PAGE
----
There were a number of stations at Consett over the years but the ‘main’ one, at Delves Lane, was opened on 17 August 1896.
The station consisted of a single, wide, island platform on which stood the single, timber built, station building with a large flat roofed awning with a deep valance painted in the green and cream colour scheme that was standard for the stations on the line. The platform was accessed from a ramp leading from an over bridge from Delves Lane.
Site of Consett Station in 1945 from Google Earth. Clearly visible is the large island platform and the array of sidings next to the station.
As a result of it not being the only station in Consett, it wasn’t as busy a station as may have been expected. For example, in 1913, just over 79,000 tickets were issued at Consett compared with over 114,000 at Annfield Plain and over 170,000 at Shield Row. Part of the reason was the existence of Blackhill station (opened as Benfieldside, on 2 December 1867. It was renamed Consett on 1 November 1882, despite being located much closer to Blackhill, a large village which also housed Consett Iron Company workers. On 1 May 1885 it was again renamed, this time as Consett & Blackhill, before finally becoming Blackhill on 1 May 1896) which was much closer to the Steelworks and was a 4 way junction. As a result, it had a much greater variety of destinations and had a shorter journey time to Newcastle.
Consett station on 30 August 1975 taken from one of the DMU railtours run as part of the Stockton and Darlington 150 celebrations. Photo copyright Stephen McGahon
By 1920 there were eight trains from Newcastle to Consett on Monday to Friday, ten on a Saturday and two on a Sunday. In the other direction, there were 7 trains to Newcastle on week days, nine on Saturdays and two on Sundays.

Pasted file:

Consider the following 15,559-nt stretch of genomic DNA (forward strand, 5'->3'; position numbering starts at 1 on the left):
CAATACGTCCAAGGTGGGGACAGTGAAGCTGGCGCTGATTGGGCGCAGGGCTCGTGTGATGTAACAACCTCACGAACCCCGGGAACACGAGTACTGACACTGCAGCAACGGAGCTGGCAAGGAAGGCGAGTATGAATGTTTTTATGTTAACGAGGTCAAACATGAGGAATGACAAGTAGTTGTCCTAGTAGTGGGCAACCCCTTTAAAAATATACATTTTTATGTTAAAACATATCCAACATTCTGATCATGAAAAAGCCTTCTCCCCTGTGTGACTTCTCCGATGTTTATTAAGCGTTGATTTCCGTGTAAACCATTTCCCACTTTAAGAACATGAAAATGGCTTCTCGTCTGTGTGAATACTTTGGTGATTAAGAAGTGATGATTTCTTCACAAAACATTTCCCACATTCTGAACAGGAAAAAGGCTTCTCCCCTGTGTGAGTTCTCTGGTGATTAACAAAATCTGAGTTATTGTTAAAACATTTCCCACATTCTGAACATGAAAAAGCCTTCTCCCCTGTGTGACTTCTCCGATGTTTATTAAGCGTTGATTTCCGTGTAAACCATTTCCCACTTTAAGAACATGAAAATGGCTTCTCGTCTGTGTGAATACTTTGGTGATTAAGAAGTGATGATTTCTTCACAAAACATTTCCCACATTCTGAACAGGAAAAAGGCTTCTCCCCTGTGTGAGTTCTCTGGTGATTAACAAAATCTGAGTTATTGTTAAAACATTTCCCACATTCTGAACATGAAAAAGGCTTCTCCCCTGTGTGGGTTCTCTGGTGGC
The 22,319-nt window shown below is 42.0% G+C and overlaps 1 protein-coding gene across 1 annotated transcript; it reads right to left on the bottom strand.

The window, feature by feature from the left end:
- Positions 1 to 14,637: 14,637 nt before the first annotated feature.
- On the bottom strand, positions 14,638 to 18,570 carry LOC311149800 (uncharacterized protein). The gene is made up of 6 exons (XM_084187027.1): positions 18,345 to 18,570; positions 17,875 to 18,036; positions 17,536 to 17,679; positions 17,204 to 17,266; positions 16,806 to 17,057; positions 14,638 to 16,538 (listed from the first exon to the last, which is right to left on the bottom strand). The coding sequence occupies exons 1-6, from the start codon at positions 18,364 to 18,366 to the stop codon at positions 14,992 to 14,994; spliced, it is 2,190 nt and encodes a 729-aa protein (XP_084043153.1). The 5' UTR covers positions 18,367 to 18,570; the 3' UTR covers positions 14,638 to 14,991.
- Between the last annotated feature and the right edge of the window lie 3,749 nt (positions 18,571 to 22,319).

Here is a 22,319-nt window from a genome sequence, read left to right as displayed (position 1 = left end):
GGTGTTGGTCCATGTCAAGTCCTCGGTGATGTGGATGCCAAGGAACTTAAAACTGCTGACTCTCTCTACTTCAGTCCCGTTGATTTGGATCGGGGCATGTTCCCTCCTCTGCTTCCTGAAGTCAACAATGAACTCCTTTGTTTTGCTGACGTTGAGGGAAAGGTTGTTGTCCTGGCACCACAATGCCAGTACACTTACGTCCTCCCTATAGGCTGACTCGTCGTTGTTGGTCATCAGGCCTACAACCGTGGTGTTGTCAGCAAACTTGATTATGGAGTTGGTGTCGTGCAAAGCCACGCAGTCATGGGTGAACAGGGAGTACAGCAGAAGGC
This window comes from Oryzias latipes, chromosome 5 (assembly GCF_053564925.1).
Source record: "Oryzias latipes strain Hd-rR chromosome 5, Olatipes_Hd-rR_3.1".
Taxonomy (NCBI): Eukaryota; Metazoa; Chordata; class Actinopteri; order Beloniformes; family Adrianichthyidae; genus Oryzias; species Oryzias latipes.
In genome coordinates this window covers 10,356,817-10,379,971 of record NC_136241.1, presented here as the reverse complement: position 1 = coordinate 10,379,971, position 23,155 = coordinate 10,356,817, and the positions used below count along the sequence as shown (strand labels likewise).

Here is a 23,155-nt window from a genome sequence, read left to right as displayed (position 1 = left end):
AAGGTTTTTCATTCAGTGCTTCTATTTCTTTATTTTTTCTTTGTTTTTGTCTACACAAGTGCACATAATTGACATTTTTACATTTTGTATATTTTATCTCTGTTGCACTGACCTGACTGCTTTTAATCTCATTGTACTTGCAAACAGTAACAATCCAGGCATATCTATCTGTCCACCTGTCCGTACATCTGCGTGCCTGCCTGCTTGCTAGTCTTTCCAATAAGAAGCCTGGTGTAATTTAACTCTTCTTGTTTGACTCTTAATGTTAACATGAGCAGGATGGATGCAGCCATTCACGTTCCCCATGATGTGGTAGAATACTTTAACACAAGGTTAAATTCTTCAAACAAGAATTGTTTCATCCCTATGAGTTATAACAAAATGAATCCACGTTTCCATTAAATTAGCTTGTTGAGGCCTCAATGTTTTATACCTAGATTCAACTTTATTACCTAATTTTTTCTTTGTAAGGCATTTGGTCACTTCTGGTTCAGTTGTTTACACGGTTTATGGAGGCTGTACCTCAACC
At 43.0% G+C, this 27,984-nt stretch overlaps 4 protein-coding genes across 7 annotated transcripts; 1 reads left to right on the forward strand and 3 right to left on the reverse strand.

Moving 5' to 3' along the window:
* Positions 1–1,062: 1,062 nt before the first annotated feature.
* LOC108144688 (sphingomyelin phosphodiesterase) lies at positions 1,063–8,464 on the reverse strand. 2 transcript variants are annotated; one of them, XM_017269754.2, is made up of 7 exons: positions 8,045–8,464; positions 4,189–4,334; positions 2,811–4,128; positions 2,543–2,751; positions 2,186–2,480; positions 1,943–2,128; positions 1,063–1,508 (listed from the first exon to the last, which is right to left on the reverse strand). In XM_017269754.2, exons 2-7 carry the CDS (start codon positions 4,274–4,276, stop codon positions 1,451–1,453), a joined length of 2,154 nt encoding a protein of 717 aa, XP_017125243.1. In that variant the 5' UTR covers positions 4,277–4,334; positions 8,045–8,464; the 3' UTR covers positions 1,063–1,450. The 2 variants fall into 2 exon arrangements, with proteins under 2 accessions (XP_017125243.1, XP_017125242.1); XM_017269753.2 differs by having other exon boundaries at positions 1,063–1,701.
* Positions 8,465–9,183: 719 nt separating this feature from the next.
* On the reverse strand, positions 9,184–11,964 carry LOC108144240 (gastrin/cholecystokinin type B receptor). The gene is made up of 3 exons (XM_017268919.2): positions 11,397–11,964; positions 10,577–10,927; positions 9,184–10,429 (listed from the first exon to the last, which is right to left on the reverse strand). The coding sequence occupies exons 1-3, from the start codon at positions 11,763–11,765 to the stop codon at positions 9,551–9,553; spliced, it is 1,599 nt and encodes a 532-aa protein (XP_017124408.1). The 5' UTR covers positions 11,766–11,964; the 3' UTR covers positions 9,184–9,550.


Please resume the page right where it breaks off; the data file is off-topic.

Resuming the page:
37166 is parked next to the long closed station on 2 November 1976. Photo copyright Stephen McGahon
Whilst the population of the town grew in the 20th Century, passenger numbers dropped after the First World War, in no small part due to competition from the new bus services. Venture buses, for example, who are still operating today, operated between Consett and Newcastle every 20 minutes in 1931 and in 1930, ticket bookings at Consett were down to less than 15,000, less that a fifth of those in 1913.
The station closed to passengers on 23 May 1955 and closed completely on 2 October 1967 although a single siding serving a coal merchant remained in use almost right until the closure of the line. However, unlike the other stations on the line, it was not demolished in May and June 1965 and the station buildings survived relatively intact and un-vandalised well in to the mid 1970s as evidenced by the photographs on the right.
Remarkably, despite the last steam hauled train having run 17 years previously, an NER water crane survived at the site until the end and it can be seen in the last photograph of 46026 on the last passenger train further down the page.
Consett in the 1970s…
Consett station in 1976 taken from the Delves Lane overbridge. Photo copyright Alan Lewis
37100 leaving Consett with a steel train on 28th February 1977. Taken near the site of Carr House East box which had gone by then as shown by the missing signal arms from the bracket signal in the background. I think the box would have been in the shot as well. Looks like a new starting signal in the centre and the coal drops in use adds a bit of interest. Caption and photo from Stephen McGahon
Consett station in 1977. Photo copyright Alan Lewis
Consett in the 1980s…